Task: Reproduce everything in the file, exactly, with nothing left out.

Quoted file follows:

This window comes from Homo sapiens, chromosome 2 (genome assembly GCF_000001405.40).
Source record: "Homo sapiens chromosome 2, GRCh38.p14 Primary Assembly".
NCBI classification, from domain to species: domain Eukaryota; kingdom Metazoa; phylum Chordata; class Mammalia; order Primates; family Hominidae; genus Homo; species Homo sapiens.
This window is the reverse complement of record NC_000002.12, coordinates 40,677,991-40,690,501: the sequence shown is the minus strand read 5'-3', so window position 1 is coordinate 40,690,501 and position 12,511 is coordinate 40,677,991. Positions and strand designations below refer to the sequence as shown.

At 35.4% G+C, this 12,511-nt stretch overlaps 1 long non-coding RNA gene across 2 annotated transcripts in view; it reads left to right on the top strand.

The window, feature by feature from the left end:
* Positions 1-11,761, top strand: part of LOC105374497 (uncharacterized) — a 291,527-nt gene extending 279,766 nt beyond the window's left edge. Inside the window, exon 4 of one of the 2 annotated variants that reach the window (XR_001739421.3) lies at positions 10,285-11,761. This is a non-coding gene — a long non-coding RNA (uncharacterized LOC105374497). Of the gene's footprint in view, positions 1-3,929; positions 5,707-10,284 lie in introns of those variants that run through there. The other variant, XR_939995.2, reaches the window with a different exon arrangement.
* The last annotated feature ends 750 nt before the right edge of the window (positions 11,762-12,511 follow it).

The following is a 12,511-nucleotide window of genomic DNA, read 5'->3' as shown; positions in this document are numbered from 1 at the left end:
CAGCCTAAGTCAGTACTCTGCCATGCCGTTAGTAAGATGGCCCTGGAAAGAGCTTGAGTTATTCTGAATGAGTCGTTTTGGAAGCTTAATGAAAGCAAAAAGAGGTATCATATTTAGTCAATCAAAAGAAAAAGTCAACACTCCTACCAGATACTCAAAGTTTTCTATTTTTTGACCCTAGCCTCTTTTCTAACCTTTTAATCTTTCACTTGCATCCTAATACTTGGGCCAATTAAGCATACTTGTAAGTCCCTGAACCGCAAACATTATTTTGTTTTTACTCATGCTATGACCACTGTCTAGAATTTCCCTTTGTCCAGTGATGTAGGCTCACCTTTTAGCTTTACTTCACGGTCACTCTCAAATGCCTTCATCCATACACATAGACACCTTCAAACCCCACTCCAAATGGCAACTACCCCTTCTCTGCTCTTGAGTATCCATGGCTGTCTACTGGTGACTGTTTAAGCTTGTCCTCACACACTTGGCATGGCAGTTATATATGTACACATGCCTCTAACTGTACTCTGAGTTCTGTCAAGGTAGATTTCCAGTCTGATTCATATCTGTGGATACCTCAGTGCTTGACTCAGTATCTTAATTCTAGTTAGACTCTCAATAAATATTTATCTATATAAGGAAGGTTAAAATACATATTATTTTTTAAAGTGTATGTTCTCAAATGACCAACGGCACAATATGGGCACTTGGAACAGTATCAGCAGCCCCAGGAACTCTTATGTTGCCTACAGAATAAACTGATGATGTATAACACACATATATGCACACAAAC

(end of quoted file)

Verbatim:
This window comes from Homo sapiens, chromosome 2 (genome assembly GCF_000001405.40).
Source record: "Homo sapiens chromosome 2, GRCh38.p14 Primary Assembly".
NCBI classification, from domain to species: domain Eukaryota; kingdom Metazoa; phylum Chordata; class Mammalia; order Primates; family Hominidae; genus Homo; species Homo sapiens.
This window is the reverse complement of record NC_000002.12, coordinates 40,677,991-40,690,501: the sequence shown is the minus strand read 5'-3', so window position 1 is coordinate 40,690,501 and position 12,511 is coordinate 40,677,991. Positions and strand designations below refer to the sequence as shown.

At 35.4% G+C, this 12,511-nt stretch overlaps 1 long non-coding RNA gene across 2 annotated transcripts in view; it reads left to right on the top strand.

The window, feature by feature from the left end:
* Positions 1-11,761, top strand: part of LOC105374497 (uncharacterized) — a 291,527-nt gene extending 279,766 nt beyond the window's left edge. Inside the window, exon 4 of one of the 2 annotated variants that reach the window (XR_001739421.3) lies at positions 10,285-11,761. This is a non-coding gene — a long non-coding RNA (uncharacterized LOC105374497). Of the gene's footprint in view, positions 1-3,929; positions 5,707-10,284 lie in introns of those variants that run through there. The other variant, XR_939995.2, reaches the window with a different exon arrangement.
* The last annotated feature ends 750 nt before the right edge of the window (positions 11,762-12,511 follow it).

The following is a 12,511-nucleotide window of genomic DNA, read 5'->3' as shown; positions in this document are numbered from 1 at the left end:
CAGCCTAAGTCAGTACTCTGCCATGCCGTTAGTAAGATGGCCCTGGAAAGAGCTTGAGTTATTCTGAATGAGTCGTTTTGGAAGCTTAATGAAAGCAAAAAGAGGTATCATATTTAGTCAATCAAAAGAAAAAGTCAACACTCCTACCAGATACTCAAAGTTTTCTATTTTTTGACCCTAGCCTCTTTTCTAACCTTTTAATCTTTCACTTGCATCCTAATACTTGGGCCAATTAAGCATACTTGTAAGTCCCTGAACCGCAAACATTATTTTGTTTTTACTCATGCTATGACCACTGTCTAGAATTTCCCTTTGTCCAGTGATGTAGGCTCACCTTTTAGCTTTACTTCACGGTCACTCTCAAATGCCTTCATCCATACACATAGACACCTTCAAACCCCACTCCAAATGGCAACTACCCCTTCTCTGCTCTTGAGTATCCATGGCTGTCTACTGGTGACTGTTTAAGCTTGTCCTCACACACTTGGCATGGCAGTTATATATGTACACATGCCTCTAACTGTACTCTGAGTTCTGTCAAGGTAGATTTCCAGTCTGATTCATATCTGTGGATACCTCAGTGCTTGACTCAGTATCTTAATTCTAGTTAGACTCTCAATAAATATTTATCTATATAAGGAAGGTTAAAATACATATTATTTTTTAAAGTGTATGTTCTCAAATGACCAACGGCACAATATGGGCACTTGGAACAGTATCAGCAGCCCCAGGAACTCTTATGTTGCCTACAGAATAAACTGATGATGTATAACACACATATATGCACACAAAC